Continuing our tour of the Cotswolds, and in recognition of the fact that Downton Abbey is returning to the screens very shortly, we visit the lively town of Bampton. It may seem oddly familiar to Downton Abbey fans, as it doubles as the fictional Yorkshire village of Downton, supposedly somewhere between Ripon and Thirsk!
|Church view, this street has many of the buildings used in the Downton Abbey series.|
Bampton, also called Bampton-in-the-Bush, although the origins of that name are lost to history, it is variously referred to as both a town and a village. The Domesday Book recorded that it was a market town by 1086. It continued as such until the 1890s. It has both a Town Hall and a Village Hall.
|Bay Tree Cottage marks the beginning of the 'village' of Downton.|
Many Cotswold towns grew wealthy during the Medieval years with wool produced from the "Cotswold Lion" the hardy breed of sheep that brought so much prosperity to the Cotswolds as a whole. Bampton missed out to some degree on this golden opportunity and never really prospered like the neighbouring towns of Witney and Burford. It did however have a lucrative leather industry, as is born witnes by the beautiful stone buildings, built during the 17th & 18th centuries, that line the streets.
For a detailed history of Bampton you can visit the Parish Council website, which has some interesting historical information, in general, and on the town itself.
|The house on the left doubles as the Dog & Duck pub in Downton.|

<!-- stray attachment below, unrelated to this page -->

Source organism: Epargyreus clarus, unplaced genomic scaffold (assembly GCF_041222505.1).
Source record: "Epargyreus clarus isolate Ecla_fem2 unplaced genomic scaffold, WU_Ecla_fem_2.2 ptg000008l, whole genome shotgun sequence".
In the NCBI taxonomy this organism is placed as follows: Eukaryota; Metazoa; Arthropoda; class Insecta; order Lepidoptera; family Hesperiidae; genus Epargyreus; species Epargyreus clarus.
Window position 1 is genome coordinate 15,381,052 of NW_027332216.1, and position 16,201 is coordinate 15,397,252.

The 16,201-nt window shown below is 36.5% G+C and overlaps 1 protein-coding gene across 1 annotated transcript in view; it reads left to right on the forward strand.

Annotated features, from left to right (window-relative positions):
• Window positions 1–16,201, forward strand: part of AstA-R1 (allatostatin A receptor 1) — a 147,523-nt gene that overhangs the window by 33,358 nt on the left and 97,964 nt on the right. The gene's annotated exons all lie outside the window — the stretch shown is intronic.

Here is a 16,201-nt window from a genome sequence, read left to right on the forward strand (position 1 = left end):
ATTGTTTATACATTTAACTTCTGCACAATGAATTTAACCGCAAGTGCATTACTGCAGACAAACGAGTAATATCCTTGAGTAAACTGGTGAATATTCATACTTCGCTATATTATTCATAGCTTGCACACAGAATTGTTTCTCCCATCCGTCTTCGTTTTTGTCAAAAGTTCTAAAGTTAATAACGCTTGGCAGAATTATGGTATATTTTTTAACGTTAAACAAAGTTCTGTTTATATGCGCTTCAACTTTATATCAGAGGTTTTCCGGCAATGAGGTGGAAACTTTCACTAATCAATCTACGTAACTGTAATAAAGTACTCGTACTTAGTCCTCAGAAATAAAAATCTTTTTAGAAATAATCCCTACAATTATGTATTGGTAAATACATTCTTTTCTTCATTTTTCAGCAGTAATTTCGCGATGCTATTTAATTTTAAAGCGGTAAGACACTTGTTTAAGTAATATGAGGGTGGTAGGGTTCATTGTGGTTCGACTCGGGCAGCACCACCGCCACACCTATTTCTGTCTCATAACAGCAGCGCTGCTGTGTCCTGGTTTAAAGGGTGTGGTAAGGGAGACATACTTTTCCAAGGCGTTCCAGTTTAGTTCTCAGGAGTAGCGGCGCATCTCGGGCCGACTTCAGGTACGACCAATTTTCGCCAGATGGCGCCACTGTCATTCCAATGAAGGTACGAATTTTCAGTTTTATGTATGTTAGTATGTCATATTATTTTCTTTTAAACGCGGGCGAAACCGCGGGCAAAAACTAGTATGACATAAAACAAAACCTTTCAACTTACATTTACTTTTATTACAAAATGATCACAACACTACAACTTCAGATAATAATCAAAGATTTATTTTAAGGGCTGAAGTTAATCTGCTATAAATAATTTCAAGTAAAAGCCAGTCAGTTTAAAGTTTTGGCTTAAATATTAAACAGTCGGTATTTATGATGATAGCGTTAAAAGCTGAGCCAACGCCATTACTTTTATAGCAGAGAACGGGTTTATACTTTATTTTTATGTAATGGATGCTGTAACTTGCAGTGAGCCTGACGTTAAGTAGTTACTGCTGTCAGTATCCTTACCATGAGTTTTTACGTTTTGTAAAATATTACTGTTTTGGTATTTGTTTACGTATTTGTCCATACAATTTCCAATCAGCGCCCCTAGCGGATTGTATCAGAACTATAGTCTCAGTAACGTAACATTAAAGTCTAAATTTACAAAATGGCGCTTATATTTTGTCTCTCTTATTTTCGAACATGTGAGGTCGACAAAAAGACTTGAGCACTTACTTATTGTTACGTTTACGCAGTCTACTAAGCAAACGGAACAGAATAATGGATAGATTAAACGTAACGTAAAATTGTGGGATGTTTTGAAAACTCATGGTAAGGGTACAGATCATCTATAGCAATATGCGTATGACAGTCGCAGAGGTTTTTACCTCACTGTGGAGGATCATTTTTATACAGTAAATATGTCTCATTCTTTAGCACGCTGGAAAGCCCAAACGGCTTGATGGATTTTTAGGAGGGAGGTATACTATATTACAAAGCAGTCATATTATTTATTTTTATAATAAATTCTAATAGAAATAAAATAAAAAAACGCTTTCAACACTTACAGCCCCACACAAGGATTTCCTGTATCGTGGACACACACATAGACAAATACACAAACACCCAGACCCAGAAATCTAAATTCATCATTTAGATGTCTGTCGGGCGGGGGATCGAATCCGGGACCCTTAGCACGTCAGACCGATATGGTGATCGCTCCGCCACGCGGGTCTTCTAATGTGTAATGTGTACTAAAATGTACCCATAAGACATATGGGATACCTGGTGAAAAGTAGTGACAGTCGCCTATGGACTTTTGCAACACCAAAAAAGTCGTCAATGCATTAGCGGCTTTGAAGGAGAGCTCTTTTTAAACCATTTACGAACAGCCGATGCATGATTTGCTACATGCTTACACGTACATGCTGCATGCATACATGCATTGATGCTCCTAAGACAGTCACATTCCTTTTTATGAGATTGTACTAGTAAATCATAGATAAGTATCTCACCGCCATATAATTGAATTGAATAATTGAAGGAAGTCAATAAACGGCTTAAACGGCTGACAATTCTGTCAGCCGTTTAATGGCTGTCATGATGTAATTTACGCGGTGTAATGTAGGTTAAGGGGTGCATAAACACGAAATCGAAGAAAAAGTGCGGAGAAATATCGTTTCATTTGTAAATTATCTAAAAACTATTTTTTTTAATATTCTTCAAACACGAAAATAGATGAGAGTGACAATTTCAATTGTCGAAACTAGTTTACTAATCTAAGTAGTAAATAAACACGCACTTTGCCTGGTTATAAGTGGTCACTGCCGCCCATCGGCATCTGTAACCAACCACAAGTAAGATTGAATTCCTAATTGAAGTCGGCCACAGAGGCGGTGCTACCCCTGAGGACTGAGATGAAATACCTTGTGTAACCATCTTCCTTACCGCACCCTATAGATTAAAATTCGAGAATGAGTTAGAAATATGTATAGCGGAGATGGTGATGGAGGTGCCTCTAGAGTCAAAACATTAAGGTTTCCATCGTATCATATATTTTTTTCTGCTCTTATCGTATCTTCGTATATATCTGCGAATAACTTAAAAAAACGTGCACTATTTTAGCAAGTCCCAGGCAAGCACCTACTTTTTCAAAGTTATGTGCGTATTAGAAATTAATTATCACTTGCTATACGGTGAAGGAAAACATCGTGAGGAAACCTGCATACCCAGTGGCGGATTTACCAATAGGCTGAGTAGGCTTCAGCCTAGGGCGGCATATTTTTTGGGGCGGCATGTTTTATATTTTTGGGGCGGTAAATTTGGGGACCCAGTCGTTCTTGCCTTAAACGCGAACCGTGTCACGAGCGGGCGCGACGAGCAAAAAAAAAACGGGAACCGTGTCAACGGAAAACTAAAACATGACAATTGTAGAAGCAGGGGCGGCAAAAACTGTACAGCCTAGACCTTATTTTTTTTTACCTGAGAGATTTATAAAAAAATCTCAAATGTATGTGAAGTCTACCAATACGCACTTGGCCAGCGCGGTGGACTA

|And here it is all dolled up in a shot from the series.|
|This private house is used as the Post Office.|
|Here with accompanying ornamentation, including a fake post box to cover up the dog waste bin!|
|The quiet Sandford Lane|
|Characters from the series using the lane for a bit of alone time.|
|The old grammar school building, which now houses Bampton Community Archive.|
|Is used as the Downton Cottage Hospital.|
|Used in the series as Mrs Crawley's house, this beautiful old building stands next to the church green.|
|And here it is working for a living.|
|A view of the building used for the Grantham Arms, one of Downton's two pubs.|
|Looking at it from the other direction with ubiquitous local on a bike. Good to see that even in those|
days people had televisions.
|The village church of St Mary's.|
The Church of England parish church of Saint Mary the Virgin dates from the 12th century. It is on the site of a late Saxon Minster, the tower of which survives in the present church. It has a 13th-century spire, and a carved stone reredos of Christ and his Apostles from about 1400.
Saint Beornwald of Bampton was venerated as patron saint of Bampton from at least the 9th century until the Reformation. His feast day was 21 December. Given the degree of local patronage he may have been the founder of the church. Very little is known about Beornwald. Although early records call him saint, confessor, priest and martyr, even his tomb is now lost for certain.
|A lot of action has taken place inside that church, and in this shot it looks like a huge place.|
|The interior here looks lot more modest, the wonders of television!|
|The village green in the heart of Bampton.|
|And finally, a view along the main street of Downton, taken from the village green. You can see the |
Dog & Duck pub on the right. The signpost in the foreground points to Ripon and Thirsk.
And that's all we have from our tour of Downton/Bampton. Next time we visit the very real village of Filkins, which is actually two villages in one.
You can see more images from the beautiful Cotswolds countryside on my website.